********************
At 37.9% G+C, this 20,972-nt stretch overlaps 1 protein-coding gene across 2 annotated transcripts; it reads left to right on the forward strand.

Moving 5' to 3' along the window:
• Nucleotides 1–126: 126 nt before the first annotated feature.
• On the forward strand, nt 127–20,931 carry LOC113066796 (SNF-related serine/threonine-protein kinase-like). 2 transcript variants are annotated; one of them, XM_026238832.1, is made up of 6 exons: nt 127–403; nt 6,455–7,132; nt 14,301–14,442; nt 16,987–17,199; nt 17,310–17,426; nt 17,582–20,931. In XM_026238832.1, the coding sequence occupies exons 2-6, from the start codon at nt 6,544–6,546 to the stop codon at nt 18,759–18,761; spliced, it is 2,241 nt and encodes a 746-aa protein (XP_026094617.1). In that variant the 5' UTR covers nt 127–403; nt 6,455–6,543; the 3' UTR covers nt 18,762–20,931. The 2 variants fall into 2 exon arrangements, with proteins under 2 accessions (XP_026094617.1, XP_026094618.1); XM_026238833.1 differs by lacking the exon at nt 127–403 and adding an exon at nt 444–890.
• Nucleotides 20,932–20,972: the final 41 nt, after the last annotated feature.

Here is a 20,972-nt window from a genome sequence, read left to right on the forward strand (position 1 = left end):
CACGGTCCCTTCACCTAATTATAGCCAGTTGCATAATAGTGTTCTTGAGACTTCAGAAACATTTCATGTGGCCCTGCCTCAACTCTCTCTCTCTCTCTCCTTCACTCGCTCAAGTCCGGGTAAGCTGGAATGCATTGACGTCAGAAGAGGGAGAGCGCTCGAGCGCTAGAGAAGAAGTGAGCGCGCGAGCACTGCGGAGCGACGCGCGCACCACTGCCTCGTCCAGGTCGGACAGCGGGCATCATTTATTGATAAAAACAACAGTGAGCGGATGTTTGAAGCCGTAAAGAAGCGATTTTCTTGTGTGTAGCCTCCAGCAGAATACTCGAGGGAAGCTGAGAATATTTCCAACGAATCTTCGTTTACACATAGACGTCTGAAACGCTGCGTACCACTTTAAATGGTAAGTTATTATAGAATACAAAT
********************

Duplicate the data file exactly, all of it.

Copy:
At 37.9% G+C, this 20,972-nt stretch overlaps 1 protein-coding gene across 2 annotated transcripts; it reads left to right on the forward strand.

Moving 5' to 3' along the window:
• Nucleotides 1–126: 126 nt before the first annotated feature.
• On the forward strand, nt 127–20,931 carry LOC113066796 (SNF-related serine/threonine-protein kinase-like). 2 transcript variants are annotated; one of them, XM_026238832.1, is made up of 6 exons: nt 127–403; nt 6,455–7,132; nt 14,301–14,442; nt 16,987–17,199; nt 17,310–17,426; nt 17,582–20,931. In XM_026238832.1, the coding sequence occupies exons 2-6, from the start codon at nt 6,544–6,546 to the stop codon at nt 18,759–18,761; spliced, it is 2,241 nt and encodes a 746-aa protein (XP_026094617.1). In that variant the 5' UTR covers nt 127–403; nt 6,455–6,543; the 3' UTR covers nt 18,762–20,931. The 2 variants fall into 2 exon arrangements, with proteins under 2 accessions (XP_026094617.1, XP_026094618.1); XM_026238833.1 differs by lacking the exon at nt 127–403 and adding an exon at nt 444–890.
• Nucleotides 20,932–20,972: the final 41 nt, after the last annotated feature.

Here is a 20,972-nt window from a genome sequence, read left to right on the forward strand (position 1 = left end):
CACGGTCCCTTCACCTAATTATAGCCAGTTGCATAATAGTGTTCTTGAGACTTCAGAAACATTTCATGTGGCCCTGCCTCAACTCTCTCTCTCTCTCTCCTTCACTCGCTCAAGTCCGGGTAAGCTGGAATGCATTGACGTCAGAAGAGGGAGAGCGCTCGAGCGCTAGAGAAGAAGTGAGCGCGCGAGCACTGCGGAGCGACGCGCGCACCACTGCCTCGTCCAGGTCGGACAGCGGGCATCATTTATTGATAAAAACAACAGTGAGCGGATGTTTGAAGCCGTAAAGAAGCGATTTTCTTGTGTGTAGCCTCCAGCAGAATACTCGAGGGAAGCTGAGAATATTTCCAACGAATCTTCGTTTACACATAGACGTCTGAAACGCTGCGTACCACTTTAAATGGTAAGTTATTATAGAATACAAAT